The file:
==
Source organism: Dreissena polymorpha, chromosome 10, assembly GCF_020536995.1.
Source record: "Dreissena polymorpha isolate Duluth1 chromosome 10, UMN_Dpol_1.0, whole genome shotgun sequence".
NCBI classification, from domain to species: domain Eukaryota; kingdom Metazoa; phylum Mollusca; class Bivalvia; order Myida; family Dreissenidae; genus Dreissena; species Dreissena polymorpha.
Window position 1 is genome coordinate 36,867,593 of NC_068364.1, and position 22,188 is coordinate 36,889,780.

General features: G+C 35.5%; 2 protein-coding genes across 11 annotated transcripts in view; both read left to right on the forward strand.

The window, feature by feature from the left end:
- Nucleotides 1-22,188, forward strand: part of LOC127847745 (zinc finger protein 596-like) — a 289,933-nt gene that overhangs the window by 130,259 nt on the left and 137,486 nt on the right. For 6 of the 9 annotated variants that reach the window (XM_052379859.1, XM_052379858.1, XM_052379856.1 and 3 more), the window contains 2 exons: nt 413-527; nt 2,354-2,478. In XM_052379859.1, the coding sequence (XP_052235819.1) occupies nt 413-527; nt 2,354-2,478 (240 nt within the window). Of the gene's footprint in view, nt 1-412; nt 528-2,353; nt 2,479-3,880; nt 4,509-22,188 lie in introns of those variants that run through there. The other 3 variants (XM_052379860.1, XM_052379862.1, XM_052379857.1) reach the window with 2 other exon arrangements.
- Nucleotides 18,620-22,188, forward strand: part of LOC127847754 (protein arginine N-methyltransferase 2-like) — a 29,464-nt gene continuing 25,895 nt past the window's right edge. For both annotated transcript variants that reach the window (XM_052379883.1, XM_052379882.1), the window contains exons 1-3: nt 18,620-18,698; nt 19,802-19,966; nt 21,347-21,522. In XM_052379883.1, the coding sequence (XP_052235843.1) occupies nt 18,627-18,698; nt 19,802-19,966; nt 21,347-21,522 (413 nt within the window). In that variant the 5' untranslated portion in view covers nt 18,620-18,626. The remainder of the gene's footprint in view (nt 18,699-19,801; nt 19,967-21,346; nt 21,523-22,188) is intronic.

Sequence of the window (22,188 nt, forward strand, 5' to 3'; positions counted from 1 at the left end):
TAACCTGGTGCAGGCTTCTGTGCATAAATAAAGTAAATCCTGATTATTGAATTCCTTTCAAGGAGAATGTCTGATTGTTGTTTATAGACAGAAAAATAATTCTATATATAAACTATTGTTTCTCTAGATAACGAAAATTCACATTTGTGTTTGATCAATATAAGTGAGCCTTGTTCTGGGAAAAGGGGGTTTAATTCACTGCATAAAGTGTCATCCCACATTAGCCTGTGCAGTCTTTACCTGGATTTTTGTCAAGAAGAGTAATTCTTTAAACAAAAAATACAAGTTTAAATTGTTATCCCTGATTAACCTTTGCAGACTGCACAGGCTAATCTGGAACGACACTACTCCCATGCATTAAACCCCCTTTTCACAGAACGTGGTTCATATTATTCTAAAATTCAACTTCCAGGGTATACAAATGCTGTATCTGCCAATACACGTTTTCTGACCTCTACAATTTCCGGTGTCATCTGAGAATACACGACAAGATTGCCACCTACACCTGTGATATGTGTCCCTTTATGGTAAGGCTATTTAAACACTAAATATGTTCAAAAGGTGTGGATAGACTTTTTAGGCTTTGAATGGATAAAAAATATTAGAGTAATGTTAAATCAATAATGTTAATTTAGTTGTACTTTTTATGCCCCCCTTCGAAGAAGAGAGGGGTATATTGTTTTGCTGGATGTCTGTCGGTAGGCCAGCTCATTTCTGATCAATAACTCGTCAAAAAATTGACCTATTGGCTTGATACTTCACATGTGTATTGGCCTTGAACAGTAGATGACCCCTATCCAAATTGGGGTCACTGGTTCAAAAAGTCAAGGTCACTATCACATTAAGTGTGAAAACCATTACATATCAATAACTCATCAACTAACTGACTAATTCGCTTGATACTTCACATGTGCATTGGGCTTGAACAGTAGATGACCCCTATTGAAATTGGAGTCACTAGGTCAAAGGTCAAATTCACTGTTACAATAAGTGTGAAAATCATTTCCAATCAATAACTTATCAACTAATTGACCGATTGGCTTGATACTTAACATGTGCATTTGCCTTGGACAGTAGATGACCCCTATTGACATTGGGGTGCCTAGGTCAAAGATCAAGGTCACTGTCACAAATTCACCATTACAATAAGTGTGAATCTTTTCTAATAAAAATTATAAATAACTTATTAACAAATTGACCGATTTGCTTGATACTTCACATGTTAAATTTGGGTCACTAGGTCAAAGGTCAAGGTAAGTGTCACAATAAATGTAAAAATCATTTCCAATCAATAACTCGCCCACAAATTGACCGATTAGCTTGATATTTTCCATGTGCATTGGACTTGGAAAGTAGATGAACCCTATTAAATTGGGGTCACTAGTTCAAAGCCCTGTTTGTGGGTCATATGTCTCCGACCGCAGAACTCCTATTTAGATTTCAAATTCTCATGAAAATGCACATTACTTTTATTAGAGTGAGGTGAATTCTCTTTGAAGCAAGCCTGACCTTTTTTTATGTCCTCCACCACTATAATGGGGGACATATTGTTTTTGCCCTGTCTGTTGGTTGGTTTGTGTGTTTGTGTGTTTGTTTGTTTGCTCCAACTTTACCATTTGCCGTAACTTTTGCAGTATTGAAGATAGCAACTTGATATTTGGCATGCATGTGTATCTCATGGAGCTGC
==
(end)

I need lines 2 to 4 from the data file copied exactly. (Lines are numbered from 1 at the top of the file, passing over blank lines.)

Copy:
Source record: "Dreissena polymorpha isolate Duluth1 chromosome 10, UMN_Dpol_1.0, whole genome shotgun sequence".
NCBI classification, from domain to species: domain Eukaryota; kingdom Metazoa; phylum Mollusca; class Bivalvia; order Myida; family Dreissenidae; genus Dreissena; species Dreissena polymorpha.
Window position 1 is genome coordinate 36,867,593 of NC_068364.1, and position 22,188 is coordinate 36,889,780.